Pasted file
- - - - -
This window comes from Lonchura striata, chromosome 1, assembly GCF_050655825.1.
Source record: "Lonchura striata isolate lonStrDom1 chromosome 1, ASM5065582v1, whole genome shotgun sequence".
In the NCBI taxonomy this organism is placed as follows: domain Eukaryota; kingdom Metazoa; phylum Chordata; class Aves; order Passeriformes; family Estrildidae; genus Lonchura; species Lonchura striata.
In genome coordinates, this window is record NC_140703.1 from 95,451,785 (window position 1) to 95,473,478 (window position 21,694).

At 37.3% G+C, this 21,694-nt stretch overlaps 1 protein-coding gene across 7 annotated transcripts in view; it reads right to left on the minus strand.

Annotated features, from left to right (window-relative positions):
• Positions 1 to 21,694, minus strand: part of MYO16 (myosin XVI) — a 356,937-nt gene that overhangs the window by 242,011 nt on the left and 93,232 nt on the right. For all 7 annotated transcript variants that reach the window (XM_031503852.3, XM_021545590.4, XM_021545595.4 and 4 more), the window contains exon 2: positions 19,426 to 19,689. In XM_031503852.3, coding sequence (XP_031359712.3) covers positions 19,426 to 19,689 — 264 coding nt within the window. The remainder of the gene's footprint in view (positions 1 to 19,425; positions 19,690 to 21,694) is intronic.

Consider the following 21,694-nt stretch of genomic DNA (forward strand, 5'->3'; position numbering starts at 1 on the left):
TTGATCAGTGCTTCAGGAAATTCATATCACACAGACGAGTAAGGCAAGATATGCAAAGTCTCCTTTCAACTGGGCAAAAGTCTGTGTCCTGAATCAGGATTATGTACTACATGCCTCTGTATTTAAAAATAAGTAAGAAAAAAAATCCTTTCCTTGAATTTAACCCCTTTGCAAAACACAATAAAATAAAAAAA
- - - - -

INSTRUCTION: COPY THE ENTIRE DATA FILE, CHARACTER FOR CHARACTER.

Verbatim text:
This window comes from Lonchura striata, chromosome 1, assembly GCF_050655825.1.
Source record: "Lonchura striata isolate lonStrDom1 chromosome 1, ASM5065582v1, whole genome shotgun sequence".
In the NCBI taxonomy this organism is placed as follows: domain Eukaryota; kingdom Metazoa; phylum Chordata; class Aves; order Passeriformes; family Estrildidae; genus Lonchura; species Lonchura striata.
In genome coordinates, this window is record NC_140703.1 from 95,451,785 (window position 1) to 95,473,478 (window position 21,694).

At 37.3% G+C, this 21,694-nt stretch overlaps 1 protein-coding gene across 7 annotated transcripts in view; it reads right to left on the minus strand.

Annotated features, from left to right (window-relative positions):
• Positions 1 to 21,694, minus strand: part of MYO16 (myosin XVI) — a 356,937-nt gene that overhangs the window by 242,011 nt on the left and 93,232 nt on the right. For all 7 annotated transcript variants that reach the window (XM_031503852.3, XM_021545590.4, XM_021545595.4 and 4 more), the window contains exon 2: positions 19,426 to 19,689. In XM_031503852.3, coding sequence (XP_031359712.3) covers positions 19,426 to 19,689 — 264 coding nt within the window. The remainder of the gene's footprint in view (positions 1 to 19,425; positions 19,690 to 21,694) is intronic.

Consider the following 21,694-nt stretch of genomic DNA (forward strand, 5'->3'; position numbering starts at 1 on the left):
TTGATCAGTGCTTCAGGAAATTCATATCACACAGACGAGTAAGGCAAGATATGCAAAGTCTCCTTTCAACTGGGCAAAAGTCTGTGTCCTGAATCAGGATTATGTACTACATGCCTCTGTATTTAAAAATAAGTAAGAAAAAAAATCCTTTCCTTGAATTTAACCCCTTTGCAAAACACAATAAAATAAAAAAA